A History of the County of Cambridge and the Isle of Ely: Volume 9, Chesterton, Northstowe, and Papworth Hundreds. Originally published by Victoria County History, London, 1989.
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Laurence Milford was licensed to teach young children in 1579. (fn. 1) In 1593 a school was endowed with over £100 by public subscription. (fn. 2) Although the 103 subscribers included several gentlemen and the rector, William Smith, the bulk of the money was given by villagers in sums of £2 or less. The funds were to be managed by the churchwardens and four other inhabitants, and the master was to be appointed by the rector and six leading villagers. The school was intended for the children of the subscribers but the poor were to be taught free. The first master may have been Milford, who signed the articles of agreement regulating the school. (fn. 3) Control was vested in Smith and his successors as rector. (fn. 4) In the 17th century the school contributed to a high level of literacy among the farmers (fn. 5) and perhaps taught several university entrants. (fn. 6) In the early 18th century the endowment was lost for a long period, (fn. 7) but it had been recovered by 1773 (fn. 8) and in 1783 £243 was invested in land. (fn. 9) At the same time the selection of the master and children and power to dismiss them were given to the trustees. (fn. 10) William Saywell, rector 1679-1701, left £10 a year to teach the children the catechism and prayers. (fn. 11) Nonconformists tried to win control of the school in 1742 (fn. 12) but had no permanent success and it was under church control in the 1840s. By 1615 the schoolroom was in a building in the rectory courtyard. (fn. 13) It was often taught by the curate. (fn. 14) In 1745 the trustees of the town house in Church Street made available instead two rooms, which were converted into one in 1817. In 1818 the school, the only one in the parish, had 52 pupils. (fn. 15) The town house was damaged by fire in 1831 (fn. 16) and a separate schoolroom for 60 children was built on the site with the insurance money. (fn. 17) In 1836 the schoolmaster received a salary of £26 from the trustees for teaching poor children and £9 a year from Saywell's charity. Other pupils paid fees. The master's income was little altered before the 1860s. (fn. 18) The school closed in 1876 on the reorganization of the parochial charities. Its endowment was used to assist the education of the poor at the board school and the income from Saywell's charity was allotted to the church Sunday school. The building was demolished in 1878 and almshouses were built on the site. (fn. 19)
A mixed church school was founded in 1833 and had 55 children taught free by the curate. (fn. 20) In 1852 it was reopened as a girls' school for 20 pupils but by 1871 boys had been admitted again. (fn. 21) The schools taught by the curate, presumably including the subscription school, had over 300 children registered in 1868. Average attendance in summer was 184 and in winter 230, two thirds of them boys. (fn. 22) A church Sunday school was probably begun in 1833. The other Sunday school recorded in that year, attended by 117 children, was probably Baptist and the largest unendowed day school, teaching 56 boys, may have been associated with it. Eight other unendowed schools with 135 pupils were recorded in 1833; in 1851, besides other dame schools, three women held a boarding school in Newington House, which had probably become a day school by 1861.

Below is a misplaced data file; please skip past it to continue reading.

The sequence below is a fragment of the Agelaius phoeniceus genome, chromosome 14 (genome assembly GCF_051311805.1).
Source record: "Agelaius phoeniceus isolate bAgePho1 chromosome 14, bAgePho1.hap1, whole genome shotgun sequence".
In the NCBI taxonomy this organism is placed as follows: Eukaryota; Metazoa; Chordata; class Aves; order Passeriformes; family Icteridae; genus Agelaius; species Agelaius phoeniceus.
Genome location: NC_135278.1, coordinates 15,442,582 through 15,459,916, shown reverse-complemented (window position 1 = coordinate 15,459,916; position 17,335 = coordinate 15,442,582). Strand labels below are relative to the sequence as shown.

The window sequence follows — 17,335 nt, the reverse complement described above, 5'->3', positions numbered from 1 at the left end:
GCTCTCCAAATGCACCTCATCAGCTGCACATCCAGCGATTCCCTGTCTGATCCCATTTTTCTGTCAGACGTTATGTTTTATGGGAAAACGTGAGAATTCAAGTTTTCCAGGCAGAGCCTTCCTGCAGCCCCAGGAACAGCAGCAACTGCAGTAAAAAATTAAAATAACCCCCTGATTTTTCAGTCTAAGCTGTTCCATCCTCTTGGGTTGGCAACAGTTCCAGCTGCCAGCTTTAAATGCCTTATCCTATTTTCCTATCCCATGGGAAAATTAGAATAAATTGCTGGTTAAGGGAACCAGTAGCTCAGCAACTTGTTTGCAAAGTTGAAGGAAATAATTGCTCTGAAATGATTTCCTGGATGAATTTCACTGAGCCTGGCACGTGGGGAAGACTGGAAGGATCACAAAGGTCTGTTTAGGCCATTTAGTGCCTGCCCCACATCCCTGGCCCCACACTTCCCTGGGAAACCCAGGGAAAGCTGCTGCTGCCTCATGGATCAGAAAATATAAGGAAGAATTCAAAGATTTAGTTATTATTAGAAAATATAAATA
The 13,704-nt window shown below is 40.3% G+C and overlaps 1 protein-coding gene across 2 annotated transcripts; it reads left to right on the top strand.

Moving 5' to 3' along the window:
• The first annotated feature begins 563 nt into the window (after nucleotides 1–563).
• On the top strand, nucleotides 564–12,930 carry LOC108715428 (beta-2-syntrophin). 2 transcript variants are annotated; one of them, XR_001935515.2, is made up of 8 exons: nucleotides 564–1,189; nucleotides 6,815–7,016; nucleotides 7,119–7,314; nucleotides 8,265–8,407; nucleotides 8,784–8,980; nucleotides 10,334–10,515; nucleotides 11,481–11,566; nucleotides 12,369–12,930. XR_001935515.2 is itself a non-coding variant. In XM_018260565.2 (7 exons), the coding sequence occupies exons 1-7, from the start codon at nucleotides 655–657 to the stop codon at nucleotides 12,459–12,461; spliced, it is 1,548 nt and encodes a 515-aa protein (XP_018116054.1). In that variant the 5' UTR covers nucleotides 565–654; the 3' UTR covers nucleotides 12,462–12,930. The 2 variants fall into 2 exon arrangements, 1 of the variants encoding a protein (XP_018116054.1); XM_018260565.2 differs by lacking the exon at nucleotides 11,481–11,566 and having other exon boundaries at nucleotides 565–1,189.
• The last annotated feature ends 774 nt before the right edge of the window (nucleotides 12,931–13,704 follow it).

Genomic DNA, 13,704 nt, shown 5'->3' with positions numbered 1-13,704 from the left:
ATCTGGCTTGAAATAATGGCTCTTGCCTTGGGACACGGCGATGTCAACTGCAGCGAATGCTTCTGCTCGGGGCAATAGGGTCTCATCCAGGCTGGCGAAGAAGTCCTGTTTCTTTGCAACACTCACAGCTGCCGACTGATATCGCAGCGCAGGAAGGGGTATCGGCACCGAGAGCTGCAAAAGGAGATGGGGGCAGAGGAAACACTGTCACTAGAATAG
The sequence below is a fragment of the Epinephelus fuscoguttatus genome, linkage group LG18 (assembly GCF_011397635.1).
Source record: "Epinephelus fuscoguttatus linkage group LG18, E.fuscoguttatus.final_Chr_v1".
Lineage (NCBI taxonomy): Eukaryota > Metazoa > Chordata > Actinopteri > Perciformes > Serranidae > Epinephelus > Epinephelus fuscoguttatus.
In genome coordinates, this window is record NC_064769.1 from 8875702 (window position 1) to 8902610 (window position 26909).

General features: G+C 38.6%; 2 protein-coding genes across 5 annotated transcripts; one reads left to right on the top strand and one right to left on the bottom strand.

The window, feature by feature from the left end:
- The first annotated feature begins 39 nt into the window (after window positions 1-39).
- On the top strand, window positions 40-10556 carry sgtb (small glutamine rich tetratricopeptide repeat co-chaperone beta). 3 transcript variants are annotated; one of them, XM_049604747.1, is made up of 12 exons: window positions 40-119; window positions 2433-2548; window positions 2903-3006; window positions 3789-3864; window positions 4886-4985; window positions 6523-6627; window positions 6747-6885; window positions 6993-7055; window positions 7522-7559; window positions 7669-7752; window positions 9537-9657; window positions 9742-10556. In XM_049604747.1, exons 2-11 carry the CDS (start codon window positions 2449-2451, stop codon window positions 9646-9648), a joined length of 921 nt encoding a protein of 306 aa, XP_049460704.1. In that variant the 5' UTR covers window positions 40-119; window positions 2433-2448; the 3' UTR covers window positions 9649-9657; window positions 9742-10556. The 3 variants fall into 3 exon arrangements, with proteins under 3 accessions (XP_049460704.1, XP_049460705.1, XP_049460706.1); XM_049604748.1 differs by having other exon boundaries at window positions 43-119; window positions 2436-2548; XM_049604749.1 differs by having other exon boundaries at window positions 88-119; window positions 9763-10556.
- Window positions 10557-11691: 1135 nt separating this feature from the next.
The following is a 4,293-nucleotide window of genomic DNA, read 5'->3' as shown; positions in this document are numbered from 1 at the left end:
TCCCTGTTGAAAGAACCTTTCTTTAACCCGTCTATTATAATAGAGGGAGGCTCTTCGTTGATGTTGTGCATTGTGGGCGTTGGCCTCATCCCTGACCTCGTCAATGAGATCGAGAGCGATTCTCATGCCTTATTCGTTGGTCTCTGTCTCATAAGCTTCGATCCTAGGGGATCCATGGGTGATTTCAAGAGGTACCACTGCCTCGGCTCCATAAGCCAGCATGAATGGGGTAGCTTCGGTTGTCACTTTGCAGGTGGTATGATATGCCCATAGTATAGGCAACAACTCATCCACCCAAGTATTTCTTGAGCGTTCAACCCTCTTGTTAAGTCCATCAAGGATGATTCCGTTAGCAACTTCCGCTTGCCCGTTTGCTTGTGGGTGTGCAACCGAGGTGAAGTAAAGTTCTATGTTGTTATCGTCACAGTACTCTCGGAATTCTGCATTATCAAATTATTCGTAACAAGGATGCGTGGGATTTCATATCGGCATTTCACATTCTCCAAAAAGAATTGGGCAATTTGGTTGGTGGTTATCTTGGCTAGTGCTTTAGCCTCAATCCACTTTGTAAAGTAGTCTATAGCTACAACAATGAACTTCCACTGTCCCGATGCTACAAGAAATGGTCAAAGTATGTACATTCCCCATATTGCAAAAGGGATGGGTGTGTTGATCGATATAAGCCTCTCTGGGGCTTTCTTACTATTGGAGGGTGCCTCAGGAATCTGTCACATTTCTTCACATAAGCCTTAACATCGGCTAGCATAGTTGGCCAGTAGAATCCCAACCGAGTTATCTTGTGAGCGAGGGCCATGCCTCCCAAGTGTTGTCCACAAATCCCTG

Despite opposition from the other nonconformist , the first Baptist church established a British school in 1856. (fn. 23) The trustees were mostly wealthy farmers, one of whom gave a large site on the northern edge of the village. By 1859 there were over 200 children on the books and c. 140 attended regularly even in summer. In 1860 half the costs were met by grants and half by school pence and donations. The purpose-built schoolroom of 1856 was extended and a headmaster's house was built c. 1865. In 1873 a school board was formed (fn. 24) on the initiative of the British school trustees. All the nonconformist denominations co-operated, though churchmen were at first indifferent. In the 1870s control of the board swung from chapel to church and back. The former British school building, leased to the board, was extended to take a separate infants' school in 1876 and a girls' school opened on the site in 1877, after which the church girls' school was closed. (fn. 25) Total accommodation was then c. 400. Average attendance rose from 222 in 1880 to 328 in 1905, falling to 179 by 1938. (fn. 26) Evening classes in the 1890s had c. 40 pupils. (fn. 27) Between 1892 and 1902 Willingham produced more scholarship children than any Cambridgeshire parish other than Sawston. (fn. 28)
The seniors were transferred to Swavesey village college in 1958 and from there to Cottenham in 1963. (fn. 29) By 1971 the primary school was overcrowded and the parish council was pressing for a replacement. (fn. 30) A new school for c. 270 children opened in Long Lane in 1975 but by 1976 it too was full and temporary classrooms had been put up. (fn. 31) The old British school building was sold by its trustees c. 1978 and the income from the invested proceeds was thereafter spent on a variety of educational purposes. (fn. 32) From 1978 the board school buildings of 1877 were used as industrial premises (fn. 33) and the older British school was converted into a suite of offices. (fn. 34)